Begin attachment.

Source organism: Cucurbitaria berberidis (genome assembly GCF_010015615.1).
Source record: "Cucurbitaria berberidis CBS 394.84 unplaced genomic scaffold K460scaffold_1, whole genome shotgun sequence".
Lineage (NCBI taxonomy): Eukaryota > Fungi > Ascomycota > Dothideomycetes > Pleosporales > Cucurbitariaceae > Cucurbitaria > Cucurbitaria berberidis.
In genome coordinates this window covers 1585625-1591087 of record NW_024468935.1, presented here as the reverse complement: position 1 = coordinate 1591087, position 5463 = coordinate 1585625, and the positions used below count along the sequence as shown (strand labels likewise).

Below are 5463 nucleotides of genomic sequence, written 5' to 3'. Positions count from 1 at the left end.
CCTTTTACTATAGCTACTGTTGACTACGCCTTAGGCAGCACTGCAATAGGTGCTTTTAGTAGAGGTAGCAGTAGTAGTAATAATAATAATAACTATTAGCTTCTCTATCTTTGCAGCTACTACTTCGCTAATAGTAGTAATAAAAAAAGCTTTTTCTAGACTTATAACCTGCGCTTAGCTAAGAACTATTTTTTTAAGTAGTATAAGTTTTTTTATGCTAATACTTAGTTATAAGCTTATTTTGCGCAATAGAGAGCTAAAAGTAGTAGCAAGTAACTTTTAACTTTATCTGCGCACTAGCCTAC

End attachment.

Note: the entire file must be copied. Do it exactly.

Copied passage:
Source organism: Cucurbitaria berberidis (genome assembly GCF_010015615.1).
Source record: "Cucurbitaria berberidis CBS 394.84 unplaced genomic scaffold K460scaffold_1, whole genome shotgun sequence".
Lineage (NCBI taxonomy): Eukaryota > Fungi > Ascomycota > Dothideomycetes > Pleosporales > Cucurbitariaceae > Cucurbitaria > Cucurbitaria berberidis.
In genome coordinates this window covers 1585625-1591087 of record NW_024468935.1, presented here as the reverse complement: position 1 = coordinate 1591087, position 5463 = coordinate 1585625, and the positions used below count along the sequence as shown (strand labels likewise).

Below are 5463 nucleotides of genomic sequence, written 5' to 3'. Positions count from 1 at the left end.
CCTTTTACTATAGCTACTGTTGACTACGCCTTAGGCAGCACTGCAATAGGTGCTTTTAGTAGAGGTAGCAGTAGTAGTAATAATAATAATAACTATTAGCTTCTCTATCTTTGCAGCTACTACTTCGCTAATAGTAGTAATAAAAAAAGCTTTTTCTAGACTTATAACCTGCGCTTAGCTAAGAACTATTTTTTTAAGTAGTATAAGTTTTTTTATGCTAATACTTAGTTATAAGCTTATTTTGCGCAATAGAGAGCTAAAAGTAGTAGCAAGTAACTTTTAACTTTATCTGCGCACTAGCCTAC